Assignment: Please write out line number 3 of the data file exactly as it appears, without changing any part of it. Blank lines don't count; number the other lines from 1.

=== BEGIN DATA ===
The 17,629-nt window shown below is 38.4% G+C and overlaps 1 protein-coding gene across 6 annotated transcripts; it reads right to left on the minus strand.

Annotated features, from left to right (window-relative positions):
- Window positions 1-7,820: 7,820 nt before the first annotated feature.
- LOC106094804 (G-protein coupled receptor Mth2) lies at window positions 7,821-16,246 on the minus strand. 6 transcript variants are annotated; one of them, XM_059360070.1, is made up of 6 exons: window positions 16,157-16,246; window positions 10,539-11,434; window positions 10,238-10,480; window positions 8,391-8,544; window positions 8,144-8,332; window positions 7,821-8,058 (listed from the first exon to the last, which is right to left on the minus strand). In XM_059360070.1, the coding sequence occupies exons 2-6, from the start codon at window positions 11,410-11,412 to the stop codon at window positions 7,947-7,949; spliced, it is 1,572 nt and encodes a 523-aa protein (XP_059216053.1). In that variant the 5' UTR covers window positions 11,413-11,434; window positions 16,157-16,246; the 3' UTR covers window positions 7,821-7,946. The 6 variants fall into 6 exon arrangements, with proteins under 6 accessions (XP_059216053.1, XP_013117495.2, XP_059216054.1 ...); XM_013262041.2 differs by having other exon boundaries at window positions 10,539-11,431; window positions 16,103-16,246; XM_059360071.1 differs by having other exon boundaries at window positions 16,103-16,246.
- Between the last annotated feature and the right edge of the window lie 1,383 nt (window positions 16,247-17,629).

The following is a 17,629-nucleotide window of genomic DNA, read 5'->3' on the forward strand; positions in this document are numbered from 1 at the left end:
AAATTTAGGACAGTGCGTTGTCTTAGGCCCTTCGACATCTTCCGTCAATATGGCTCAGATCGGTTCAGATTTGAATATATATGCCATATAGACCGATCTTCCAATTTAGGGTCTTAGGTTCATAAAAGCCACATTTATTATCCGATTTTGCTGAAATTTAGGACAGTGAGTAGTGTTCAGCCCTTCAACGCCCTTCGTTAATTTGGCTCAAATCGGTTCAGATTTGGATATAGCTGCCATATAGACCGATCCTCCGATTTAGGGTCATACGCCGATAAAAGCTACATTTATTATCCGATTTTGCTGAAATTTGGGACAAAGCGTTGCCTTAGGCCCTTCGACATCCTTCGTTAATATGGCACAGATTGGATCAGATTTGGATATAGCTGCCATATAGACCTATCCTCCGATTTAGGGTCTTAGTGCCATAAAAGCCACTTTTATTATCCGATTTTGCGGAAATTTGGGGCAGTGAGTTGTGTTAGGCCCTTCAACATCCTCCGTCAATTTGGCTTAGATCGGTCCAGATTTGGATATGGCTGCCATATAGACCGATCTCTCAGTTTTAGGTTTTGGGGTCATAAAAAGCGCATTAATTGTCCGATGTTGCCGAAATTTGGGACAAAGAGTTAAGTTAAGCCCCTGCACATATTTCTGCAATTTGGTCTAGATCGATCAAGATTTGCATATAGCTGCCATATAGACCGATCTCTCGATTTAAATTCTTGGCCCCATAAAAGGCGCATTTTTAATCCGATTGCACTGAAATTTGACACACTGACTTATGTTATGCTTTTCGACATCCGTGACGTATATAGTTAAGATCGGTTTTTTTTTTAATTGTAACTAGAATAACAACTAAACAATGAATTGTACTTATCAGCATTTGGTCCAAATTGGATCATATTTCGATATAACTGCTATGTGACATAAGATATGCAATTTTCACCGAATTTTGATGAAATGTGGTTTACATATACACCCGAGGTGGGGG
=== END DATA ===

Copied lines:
- Window positions 1-7,820: 7,820 nt before the first annotated feature.